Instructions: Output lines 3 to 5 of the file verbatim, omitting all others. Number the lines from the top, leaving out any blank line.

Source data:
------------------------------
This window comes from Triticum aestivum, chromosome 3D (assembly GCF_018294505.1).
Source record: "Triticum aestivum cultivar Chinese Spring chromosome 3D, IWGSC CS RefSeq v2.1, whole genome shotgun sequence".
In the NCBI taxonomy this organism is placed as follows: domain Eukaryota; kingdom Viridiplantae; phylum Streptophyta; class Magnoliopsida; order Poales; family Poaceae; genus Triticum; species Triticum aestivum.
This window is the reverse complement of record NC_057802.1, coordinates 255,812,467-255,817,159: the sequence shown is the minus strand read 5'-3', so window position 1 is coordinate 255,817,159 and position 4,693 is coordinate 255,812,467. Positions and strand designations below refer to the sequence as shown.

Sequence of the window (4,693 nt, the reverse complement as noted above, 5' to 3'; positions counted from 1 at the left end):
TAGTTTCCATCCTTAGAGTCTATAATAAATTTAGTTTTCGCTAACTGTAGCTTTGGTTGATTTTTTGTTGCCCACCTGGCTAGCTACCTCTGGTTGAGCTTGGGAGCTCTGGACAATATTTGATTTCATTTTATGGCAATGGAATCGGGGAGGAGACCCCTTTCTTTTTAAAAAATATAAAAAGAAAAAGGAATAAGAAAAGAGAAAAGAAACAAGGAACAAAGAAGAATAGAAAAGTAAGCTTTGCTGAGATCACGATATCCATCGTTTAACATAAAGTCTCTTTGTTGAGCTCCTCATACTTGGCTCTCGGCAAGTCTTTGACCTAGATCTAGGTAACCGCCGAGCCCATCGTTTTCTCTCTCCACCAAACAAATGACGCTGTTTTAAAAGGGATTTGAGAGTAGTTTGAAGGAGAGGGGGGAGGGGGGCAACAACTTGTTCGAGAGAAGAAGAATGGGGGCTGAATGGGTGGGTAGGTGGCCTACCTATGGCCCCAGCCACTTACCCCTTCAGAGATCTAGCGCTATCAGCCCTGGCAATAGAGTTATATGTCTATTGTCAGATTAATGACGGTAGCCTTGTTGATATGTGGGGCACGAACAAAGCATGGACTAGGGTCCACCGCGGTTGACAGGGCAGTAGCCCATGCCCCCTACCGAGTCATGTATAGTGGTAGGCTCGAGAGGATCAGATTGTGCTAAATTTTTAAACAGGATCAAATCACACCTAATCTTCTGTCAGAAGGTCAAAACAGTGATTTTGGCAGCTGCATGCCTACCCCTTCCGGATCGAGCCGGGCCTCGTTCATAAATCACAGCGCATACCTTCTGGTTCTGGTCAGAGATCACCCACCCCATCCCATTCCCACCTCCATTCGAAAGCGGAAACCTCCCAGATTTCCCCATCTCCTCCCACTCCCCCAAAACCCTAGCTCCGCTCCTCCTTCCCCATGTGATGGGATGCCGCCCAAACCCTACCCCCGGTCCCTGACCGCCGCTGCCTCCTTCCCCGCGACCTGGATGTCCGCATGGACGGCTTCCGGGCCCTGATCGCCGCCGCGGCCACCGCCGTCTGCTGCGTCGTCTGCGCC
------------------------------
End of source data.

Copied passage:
In the NCBI taxonomy this organism is placed as follows: domain Eukaryota; kingdom Viridiplantae; phylum Streptophyta; class Magnoliopsida; order Poales; family Poaceae; genus Triticum; species Triticum aestivum.
This window is the reverse complement of record NC_057802.1, coordinates 255,812,467-255,817,159: the sequence shown is the minus strand read 5'-3', so window position 1 is coordinate 255,817,159 and position 4,693 is coordinate 255,812,467. Positions and strand designations below refer to the sequence as shown.

Sequence of the window (4,693 nt, the reverse complement as noted above, 5' to 3'; positions counted from 1 at the left end):